Judith Mitriani (2001). Taking the Transference, International Journal of Psychoanalysis. Vol. 82, pp. 1085-1104.

Thursday, July 17, 2014

Robert Waska - Klein's Projective Identification and Jung's Participation Mystique

"Contemporary Kleinian thinking includes the idea of projective identification as the core of all transference phenomena and most patients’ internal world of phantasy conflict. Klein’s discovery of the paranoid-schizoid position, the depressive position, and projective identification have set the stage for contemporary clinical understanding of our patients’ struggle with object relational issues.

Jung’s concept of participation mystique  involves a mystical connection, or identity, between subject and object in which the subject cannot clearly distinguish himself from the object but is bound to it by a direct relationship which amounts to a partial identity. It is a transference relationship in which there is an influence directed at the person or thing. As a result, there is an identification with it. Participation mystique involves a non-differentiation of subject and object and hence a primitive unconscious state. This is also a characteristic of the mental state of early infancy and of the unconscious adult mind. Jung’s concept is very similar if not identical to the Kleinian notion of projective identification, especially in terms of the blurred reality between self and other, the influence upon object, and the subsequent identification that takes place. Modern Kleinian treatment utilizes the concept of projective identification as central to understanding human functioning and the moment to moment clinical situation. Steiner states:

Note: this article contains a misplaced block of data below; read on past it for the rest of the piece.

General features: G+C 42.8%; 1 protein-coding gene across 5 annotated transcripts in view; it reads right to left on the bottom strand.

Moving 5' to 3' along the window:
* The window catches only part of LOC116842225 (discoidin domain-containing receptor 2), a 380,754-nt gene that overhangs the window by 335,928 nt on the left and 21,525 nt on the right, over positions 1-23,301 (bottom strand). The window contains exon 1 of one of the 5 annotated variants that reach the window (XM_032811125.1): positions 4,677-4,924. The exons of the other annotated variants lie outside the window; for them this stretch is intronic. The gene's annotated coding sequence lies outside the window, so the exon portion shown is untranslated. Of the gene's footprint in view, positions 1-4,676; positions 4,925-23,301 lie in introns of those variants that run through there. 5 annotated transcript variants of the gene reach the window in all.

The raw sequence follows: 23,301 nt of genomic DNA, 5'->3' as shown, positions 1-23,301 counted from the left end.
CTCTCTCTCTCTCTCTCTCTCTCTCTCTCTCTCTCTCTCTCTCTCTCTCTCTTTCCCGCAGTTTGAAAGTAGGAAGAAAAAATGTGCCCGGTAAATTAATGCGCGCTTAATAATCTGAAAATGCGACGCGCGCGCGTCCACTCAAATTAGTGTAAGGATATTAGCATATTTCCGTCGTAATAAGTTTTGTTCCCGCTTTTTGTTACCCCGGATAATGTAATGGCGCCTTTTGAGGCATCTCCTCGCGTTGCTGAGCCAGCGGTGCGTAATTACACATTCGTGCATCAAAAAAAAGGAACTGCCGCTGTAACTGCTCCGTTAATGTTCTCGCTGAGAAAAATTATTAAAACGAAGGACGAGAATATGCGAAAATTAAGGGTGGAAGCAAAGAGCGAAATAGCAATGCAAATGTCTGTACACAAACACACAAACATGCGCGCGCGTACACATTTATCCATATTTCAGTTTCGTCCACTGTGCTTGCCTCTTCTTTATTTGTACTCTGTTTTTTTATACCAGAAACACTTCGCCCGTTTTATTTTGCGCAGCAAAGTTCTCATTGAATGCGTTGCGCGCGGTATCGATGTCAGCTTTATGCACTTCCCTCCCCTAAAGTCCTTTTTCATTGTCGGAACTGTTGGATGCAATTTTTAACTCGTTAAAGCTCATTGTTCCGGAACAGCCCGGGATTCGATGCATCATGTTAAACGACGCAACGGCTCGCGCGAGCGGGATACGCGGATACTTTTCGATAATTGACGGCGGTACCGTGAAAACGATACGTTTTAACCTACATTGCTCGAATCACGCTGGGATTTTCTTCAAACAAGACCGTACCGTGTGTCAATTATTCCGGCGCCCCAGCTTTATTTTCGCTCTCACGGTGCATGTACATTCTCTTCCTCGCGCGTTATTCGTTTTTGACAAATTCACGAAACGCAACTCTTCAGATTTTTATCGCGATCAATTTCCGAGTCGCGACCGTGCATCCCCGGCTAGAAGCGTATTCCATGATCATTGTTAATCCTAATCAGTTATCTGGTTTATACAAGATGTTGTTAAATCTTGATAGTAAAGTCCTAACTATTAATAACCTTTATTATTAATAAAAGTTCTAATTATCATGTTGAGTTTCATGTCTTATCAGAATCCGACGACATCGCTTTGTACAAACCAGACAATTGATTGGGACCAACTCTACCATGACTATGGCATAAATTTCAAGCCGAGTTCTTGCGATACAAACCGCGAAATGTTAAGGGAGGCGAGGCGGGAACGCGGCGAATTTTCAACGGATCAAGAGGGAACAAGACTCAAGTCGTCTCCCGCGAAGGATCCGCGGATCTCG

[Klein introduced] the concept of projective identification (Klein, 1946), in which splitting is followed by projection of the split-off fragments, which are consequently disowned and attributed to someone else. The motive for projective identification can be so varied (Rosenfeld, 1971) that it is always necessary to specify in detail what the particular aim is at any time. The result, however, although varying in extent, is always a denial of separateness between self and the object, and a consequent depletion of personal resources, as well as a distortion of the object, which is experienced as if it contained the disowned attributes.